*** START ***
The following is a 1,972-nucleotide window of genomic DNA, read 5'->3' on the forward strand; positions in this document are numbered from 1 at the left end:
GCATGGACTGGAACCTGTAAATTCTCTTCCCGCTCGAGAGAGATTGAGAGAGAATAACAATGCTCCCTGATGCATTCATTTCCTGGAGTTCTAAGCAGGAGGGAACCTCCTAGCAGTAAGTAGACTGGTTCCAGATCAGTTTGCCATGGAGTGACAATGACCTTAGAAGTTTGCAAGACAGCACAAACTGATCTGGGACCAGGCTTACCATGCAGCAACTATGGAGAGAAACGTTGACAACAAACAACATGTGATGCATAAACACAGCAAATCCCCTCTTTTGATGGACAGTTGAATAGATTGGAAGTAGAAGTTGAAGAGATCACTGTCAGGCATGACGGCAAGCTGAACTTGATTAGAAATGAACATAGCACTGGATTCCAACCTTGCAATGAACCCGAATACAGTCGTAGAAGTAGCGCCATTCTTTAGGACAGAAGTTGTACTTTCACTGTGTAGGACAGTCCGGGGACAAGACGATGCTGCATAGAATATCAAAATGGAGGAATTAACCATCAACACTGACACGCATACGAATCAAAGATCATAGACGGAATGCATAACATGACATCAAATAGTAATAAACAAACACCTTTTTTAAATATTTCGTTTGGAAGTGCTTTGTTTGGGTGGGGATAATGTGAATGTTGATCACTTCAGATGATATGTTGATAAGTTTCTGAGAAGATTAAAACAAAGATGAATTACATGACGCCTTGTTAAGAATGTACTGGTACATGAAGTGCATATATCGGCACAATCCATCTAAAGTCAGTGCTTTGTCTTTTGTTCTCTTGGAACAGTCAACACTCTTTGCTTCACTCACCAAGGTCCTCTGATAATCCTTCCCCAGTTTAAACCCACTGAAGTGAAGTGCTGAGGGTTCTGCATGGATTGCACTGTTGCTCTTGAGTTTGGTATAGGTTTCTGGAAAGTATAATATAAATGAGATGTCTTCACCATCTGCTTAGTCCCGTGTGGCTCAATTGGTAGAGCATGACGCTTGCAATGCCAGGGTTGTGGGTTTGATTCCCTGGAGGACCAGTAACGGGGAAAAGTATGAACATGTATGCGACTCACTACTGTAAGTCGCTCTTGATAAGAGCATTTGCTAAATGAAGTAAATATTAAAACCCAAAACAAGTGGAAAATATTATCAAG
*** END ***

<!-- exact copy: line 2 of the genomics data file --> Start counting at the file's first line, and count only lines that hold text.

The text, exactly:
GCATGGACTGGAACCTGTAAATTCTCTTCCCGCTCGAGAGAGATTGAGAGAGAATAACAATGCTCCCTGATGCATTCATTTCCTGGAGTTCTAAGCAGGAGGGAACCTCCTAGCAGTAAGTAGACTGGTTCCAGATCAGTTTGCCATGGAGTGACAATGACCTTAGAAGTTTGCAAGACAGCACAAACTGATCTGGGACCAGGCTTACCATGCAGCAACTATGGAGAGAAACGTTGACAACAAACAACATGTGATGCATAAACACAGCAAATCCCCTCTTTTGATGGACAGTTGAATAGATTGGAAGTAGAAGTTGAAGAGATCACTGTCAGGCATGACGGCAAGCTGAACTTGATTAGAAATGAACATAGCACTGGATTCCAACCTTGCAATGAACCCGAATACAGTCGTAGAAGTAGCGCCATTCTTTAGGACAGAAGTTGTACTTTCACTGTGTAGGACAGTCCGGGGACAAGACGATGCTGCATAGAATATCAAAATGGAGGAATTAACCATCAACACTGACACGCATACGAATCAAAGATCATAGACGGAATGCATAACATGACATCAAATAGTAATAAACAAACACCTTTTTTAAATATTTCGTTTGGAAGTGCTTTGTTTGGGTGGGGATAATGTGAATGTTGATCACTTCAGATGATATGTTGATAAGTTTCTGAGAAGATTAAAACAAAGATGAATTACATGACGCCTTGTTAAGAATGTACTGGTACATGAAGTGCATATATCGGCACAATCCATCTAAAGTCAGTGCTTTGTCTTTTGTTCTCTTGGAACAGTCAACACTCTTTGCTTCACTCACCAAGGTCCTCTGATAATCCTTCCCCAGTTTAAACCCACTGAAGTGAAGTGCTGAGGGTTCTGCATGGATTGCACTGTTGCTCTTGAGTTTGGTATAGGTTTCTGGAAAGTATAATATAAATGAGATGTCTTCACCATCTGCTTAGTCCCGTGTGGCTCAATTGGTAGAGCATGACGCTTGCAATGCCAGGGTTGTGGGTTTGATTCCCTGGAGGACCAGTAACGGGGAAAAGTATGAACATGTATGCGACTCACTACTGTAAGTCGCTCTTGATAAGAGCATTTGCTAAATGAAGTAAATATTAAAACCCAAAACAAGTGGAAAATATTATCAAG